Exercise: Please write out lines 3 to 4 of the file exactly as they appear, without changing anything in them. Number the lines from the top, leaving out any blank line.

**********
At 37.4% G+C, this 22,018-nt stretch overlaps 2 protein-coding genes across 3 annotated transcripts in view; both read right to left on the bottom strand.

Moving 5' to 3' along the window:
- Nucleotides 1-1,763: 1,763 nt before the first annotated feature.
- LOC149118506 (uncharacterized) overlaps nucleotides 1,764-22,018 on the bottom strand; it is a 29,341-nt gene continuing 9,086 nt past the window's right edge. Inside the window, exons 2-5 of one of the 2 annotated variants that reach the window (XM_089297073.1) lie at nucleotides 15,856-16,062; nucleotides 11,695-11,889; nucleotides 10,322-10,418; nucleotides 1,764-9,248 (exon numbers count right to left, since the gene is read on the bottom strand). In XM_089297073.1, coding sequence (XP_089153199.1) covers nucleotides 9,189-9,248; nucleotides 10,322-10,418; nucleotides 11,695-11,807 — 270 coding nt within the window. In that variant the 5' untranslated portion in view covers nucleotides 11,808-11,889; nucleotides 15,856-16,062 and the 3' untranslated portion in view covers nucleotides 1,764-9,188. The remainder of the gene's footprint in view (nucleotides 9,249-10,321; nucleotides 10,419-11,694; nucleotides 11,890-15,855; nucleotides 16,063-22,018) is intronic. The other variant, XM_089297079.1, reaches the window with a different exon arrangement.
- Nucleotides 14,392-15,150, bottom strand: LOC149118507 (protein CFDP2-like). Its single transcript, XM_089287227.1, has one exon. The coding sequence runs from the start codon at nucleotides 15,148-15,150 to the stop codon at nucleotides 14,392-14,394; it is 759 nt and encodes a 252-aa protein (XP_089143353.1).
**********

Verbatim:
- Nucleotides 1-1,763: 1,763 nt before the first annotated feature.
- LOC149118506 (uncharacterized) overlaps nucleotides 1,764-22,018 on the bottom strand; it is a 29,341-nt gene continuing 9,086 nt past the window's right edge. Inside the window, exons 2-5 of one of the 2 annotated variants that reach the window (XM_089297073.1) lie at nucleotides 15,856-16,062; nucleotides 11,695-11,889; nucleotides 10,322-10,418; nucleotides 1,764-9,248 (exon numbers count right to left, since the gene is read on the bottom strand). In XM_089297073.1, coding sequence (XP_089153199.1) covers nucleotides 9,189-9,248; nucleotides 10,322-10,418; nucleotides 11,695-11,807 — 270 coding nt within the window. In that variant the 5' untranslated portion in view covers nucleotides 11,808-11,889; nucleotides 15,856-16,062 and the 3' untranslated portion in view covers nucleotides 1,764-9,188. The remainder of the gene's footprint in view (nucleotides 9,249-10,321; nucleotides 10,419-11,694; nucleotides 11,890-15,855; nucleotides 16,063-22,018) is intronic. The other variant, XM_089297079.1, reaches the window with a different exon arrangement.